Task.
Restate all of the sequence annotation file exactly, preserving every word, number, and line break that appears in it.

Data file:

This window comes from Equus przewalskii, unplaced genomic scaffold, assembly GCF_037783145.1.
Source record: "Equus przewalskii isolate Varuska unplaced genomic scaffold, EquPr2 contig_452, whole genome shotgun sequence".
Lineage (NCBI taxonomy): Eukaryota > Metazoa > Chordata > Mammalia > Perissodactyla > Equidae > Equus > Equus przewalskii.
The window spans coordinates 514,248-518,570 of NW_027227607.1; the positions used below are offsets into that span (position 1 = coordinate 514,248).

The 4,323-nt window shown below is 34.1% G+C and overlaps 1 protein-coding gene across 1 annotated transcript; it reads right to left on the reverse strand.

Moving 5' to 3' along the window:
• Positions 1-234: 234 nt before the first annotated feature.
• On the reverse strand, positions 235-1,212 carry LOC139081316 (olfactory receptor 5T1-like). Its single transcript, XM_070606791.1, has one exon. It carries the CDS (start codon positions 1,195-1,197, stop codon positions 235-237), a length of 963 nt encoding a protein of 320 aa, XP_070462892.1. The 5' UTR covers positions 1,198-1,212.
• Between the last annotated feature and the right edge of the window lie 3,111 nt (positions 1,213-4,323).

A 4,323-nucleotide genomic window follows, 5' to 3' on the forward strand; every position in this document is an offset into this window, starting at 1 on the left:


This window comes from Equus przewalskii, unplaced genomic scaffold, assembly GCF_037783145.1.
Source record: "Equus przewalskii isolate Varuska unplaced genomic scaffold, EquPr2 contig_452, whole genome shotgun sequence".
Lineage (NCBI taxonomy): Eukaryota > Metazoa > Chordata > Mammalia > Perissodactyla > Equidae > Equus > Equus przewalskii.
The window spans coordinates 514,248-518,570 of NW_027227607.1; the positions used below are offsets into that span (position 1 = coordinate 514,248).

The 4,323-nt window shown below is 34.1% G+C and overlaps 1 protein-coding gene across 1 annotated transcript; it reads right to left on the reverse strand.

Moving 5' to 3' along the window:
• Positions 1-234: 234 nt before the first annotated feature.
• On the reverse strand, positions 235-1,212 carry LOC139081316 (olfactory receptor 5T1-like). Its single transcript, XM_070606791.1, has one exon. It carries the CDS (start codon positions 1,195-1,197, stop codon positions 235-237), a length of 963 nt encoding a protein of 320 aa, XP_070462892.1. The 5' UTR covers positions 1,198-1,212.
• Between the last annotated feature and the right edge of the window lie 3,111 nt (positions 1,213-4,323).

A 4,323-nucleotide genomic window follows, 5' to 3' on the forward strand; every position in this document is an offset into this window, starting at 1 on the left: